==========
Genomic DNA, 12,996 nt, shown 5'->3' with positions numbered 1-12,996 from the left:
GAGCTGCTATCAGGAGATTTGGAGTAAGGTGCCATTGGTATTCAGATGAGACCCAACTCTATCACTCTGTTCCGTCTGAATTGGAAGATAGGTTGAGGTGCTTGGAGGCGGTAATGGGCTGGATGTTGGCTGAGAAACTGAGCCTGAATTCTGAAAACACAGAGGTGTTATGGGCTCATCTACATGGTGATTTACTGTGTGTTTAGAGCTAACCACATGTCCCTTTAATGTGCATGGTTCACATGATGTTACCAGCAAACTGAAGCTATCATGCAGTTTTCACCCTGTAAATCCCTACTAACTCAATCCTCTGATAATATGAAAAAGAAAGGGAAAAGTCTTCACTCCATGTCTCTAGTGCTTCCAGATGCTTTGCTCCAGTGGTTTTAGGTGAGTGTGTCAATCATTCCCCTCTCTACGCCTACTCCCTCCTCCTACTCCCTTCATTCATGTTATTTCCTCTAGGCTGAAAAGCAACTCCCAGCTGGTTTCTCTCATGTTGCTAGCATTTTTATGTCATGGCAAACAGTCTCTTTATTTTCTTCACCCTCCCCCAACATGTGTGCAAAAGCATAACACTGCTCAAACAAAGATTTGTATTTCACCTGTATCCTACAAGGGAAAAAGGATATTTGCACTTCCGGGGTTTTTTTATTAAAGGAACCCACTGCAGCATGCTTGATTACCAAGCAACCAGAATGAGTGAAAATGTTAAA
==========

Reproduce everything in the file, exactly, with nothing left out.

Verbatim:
Genomic DNA, 12,996 nt, shown 5'->3' with positions numbered 1-12,996 from the left:
GAGCTGCTATCAGGAGATTTGGAGTAAGGTGCCATTGGTATTCAGATGAGACCCAACTCTATCACTCTGTTCCGTCTGAATTGGAAGATAGGTTGAGGTGCTTGGAGGCGGTAATGGGCTGGATGTTGGCTGAGAAACTGAGCCTGAATTCTGAAAACACAGAGGTGTTATGGGCTCATCTACATGGTGATTTACTGTGTGTTTAGAGCTAACCACATGTCCCTTTAATGTGCATGGTTCACATGATGTTACCAGCAAACTGAAGCTATCATGCAGTTTTCACCCTGTAAATCCCTACTAACTCAATCCTCTGATAATATGAAAAAGAAAGGGAAAAGTCTTCACTCCATGTCTCTAGTGCTTCCAGATGCTTTGCTCCAGTGGTTTTAGGTGAGTGTGTCAATCATTCCCCTCTCTACGCCTACTCCCTCCTCCTACTCCCTTCATTCATGTTATTTCCTCTAGGCTGAAAAGCAACTCCCAGCTGGTTTCTCTCATGTTGCTAGCATTTTTATGTCATGGCAAACAGTCTCTTTATTTTCTTCACCCTCCCCCAACATGTGTGCAAAAGCATAACACTGCTCAAACAAAGATTTGTATTTCACCTGTATCCTACAAGGGAAAAAGGATATTTGCACTTCCGGGGTTTTTTTATTAAAGGAACCCACTGCAGCATGCTTGATTACCAAGCAACCAGAATGAGTGAAAATGTTAAA